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A: There are those who suspect Wildflower Center volunteers are the culpable and capable culprits. Yet, others think staff members play some, albeit small, role. You can torture us with your plant questions, but we will never reveal the Green Guru's secret identity.

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Ask Mr. Smarty Plants is a free service provided by the staff and volunteers at the Lady Bird Johnson Wildflower Center.

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Saturday - September 29, 2012

From: winchester, KY
Region: Mid-Atlantic
Topic: Erosion Control, Grasses or Grass-like, Herbs/Forbs
Title: Need plants for a slope in KY.
Answered by: Jimmy Mills

QUESTION:

I have a slope in my back yard that is mostly a slate shelf, grass and Weeds will grow but not well, very spotty. I am wanting a ground cover that blooms. Would like to not have to mow. This is a very unattractive area, really needs help.

ANSWER:

Since your yard is on a slope, are you concerned about erosion? Grasses with their fibrous root systems are great for controlling erosion, but the blooms of grasses aren’t very eye-catching. For that, you need wild flowers. For a combination of both, let me refer you to our link on Meadow Gardening.

For plant selection, lets go to our Native Plant Database and look for grasses first. Using the Combination Search box, select Kentucky under State, grass/grass-like under Habit, and perennial under Duration. Check sun under Light requirement and dry under Soil moisture. Click on the Submit Combination Search button, and you will get a  list of 22 native species for Kentucky landscapes. Clicking  on the scientific name of each plant will bring up its NPIN page which contains a description of the plant, its growth characteristics and requirements, and in most cases images. As you check out each plant, you can note its size and  and other features.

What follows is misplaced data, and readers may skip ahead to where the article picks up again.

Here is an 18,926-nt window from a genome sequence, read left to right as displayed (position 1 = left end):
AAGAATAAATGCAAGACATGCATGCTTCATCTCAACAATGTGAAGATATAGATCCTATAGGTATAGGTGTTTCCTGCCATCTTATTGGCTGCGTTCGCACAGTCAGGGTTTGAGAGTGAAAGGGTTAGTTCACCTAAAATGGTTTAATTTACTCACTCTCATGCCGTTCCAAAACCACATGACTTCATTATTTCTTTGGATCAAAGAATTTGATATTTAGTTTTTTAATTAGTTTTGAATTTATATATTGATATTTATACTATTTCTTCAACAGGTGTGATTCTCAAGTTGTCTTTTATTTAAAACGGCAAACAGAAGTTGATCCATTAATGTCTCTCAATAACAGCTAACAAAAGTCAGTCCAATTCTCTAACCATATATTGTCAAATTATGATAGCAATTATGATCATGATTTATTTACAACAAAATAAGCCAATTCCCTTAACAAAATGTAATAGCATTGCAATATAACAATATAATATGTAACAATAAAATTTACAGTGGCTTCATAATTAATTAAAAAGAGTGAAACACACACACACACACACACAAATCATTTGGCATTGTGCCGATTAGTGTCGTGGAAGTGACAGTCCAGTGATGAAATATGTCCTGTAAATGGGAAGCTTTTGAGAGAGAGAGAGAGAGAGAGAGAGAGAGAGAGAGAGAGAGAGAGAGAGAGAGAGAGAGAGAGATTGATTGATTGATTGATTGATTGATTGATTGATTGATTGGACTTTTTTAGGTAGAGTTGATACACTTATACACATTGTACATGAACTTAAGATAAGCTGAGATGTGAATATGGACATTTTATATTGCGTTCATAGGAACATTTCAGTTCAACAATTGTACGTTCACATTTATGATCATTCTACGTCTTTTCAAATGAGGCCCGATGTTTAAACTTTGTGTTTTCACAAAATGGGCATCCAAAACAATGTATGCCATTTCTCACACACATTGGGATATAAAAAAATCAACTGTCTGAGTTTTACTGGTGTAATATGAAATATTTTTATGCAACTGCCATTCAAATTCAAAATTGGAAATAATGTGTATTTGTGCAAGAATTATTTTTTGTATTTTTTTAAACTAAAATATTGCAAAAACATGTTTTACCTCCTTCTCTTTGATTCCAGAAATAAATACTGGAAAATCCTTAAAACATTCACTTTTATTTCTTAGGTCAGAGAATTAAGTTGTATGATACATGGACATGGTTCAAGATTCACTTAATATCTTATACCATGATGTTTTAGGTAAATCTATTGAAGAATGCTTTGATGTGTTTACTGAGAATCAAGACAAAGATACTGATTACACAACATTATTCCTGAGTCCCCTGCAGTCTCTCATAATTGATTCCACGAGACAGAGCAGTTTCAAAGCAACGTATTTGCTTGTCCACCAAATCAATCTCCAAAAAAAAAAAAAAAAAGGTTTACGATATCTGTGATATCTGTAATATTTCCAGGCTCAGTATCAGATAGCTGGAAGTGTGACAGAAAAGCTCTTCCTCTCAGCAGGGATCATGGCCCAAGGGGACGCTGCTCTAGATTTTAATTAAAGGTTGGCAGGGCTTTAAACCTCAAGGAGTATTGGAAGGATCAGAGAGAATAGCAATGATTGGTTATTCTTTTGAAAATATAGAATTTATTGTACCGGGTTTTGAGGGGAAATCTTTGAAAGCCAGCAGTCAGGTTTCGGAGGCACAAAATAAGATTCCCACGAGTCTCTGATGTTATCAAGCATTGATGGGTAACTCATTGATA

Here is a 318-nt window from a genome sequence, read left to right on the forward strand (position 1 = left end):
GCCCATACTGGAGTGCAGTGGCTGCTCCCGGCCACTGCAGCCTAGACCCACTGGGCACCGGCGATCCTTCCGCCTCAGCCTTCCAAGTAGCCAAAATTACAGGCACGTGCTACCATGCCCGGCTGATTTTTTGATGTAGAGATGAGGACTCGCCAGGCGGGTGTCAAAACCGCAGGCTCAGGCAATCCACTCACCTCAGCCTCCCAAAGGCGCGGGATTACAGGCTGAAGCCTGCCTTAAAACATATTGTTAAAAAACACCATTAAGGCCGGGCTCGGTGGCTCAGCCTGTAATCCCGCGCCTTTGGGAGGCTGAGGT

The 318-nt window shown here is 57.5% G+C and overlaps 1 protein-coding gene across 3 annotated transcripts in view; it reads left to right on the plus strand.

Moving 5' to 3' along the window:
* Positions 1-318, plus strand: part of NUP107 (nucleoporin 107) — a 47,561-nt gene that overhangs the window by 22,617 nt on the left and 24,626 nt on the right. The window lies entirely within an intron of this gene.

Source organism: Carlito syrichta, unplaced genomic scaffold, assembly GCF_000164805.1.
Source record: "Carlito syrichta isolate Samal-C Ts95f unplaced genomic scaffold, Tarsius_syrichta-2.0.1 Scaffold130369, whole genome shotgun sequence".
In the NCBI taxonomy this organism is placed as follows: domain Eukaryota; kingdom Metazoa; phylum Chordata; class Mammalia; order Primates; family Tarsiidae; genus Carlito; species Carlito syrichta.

If you repeat the search and select herb instead of grass/grass-like under Habit, you will get a list of 98 herbs (wildflowers) for your consideration.

Select the plants that best match your growing conditions. Our National Suppliers Directory can help you find businesses in your area that sell native plants.

Another source of help may be the Clark County Office of the University of Kentucky Cooperative Extension.

 

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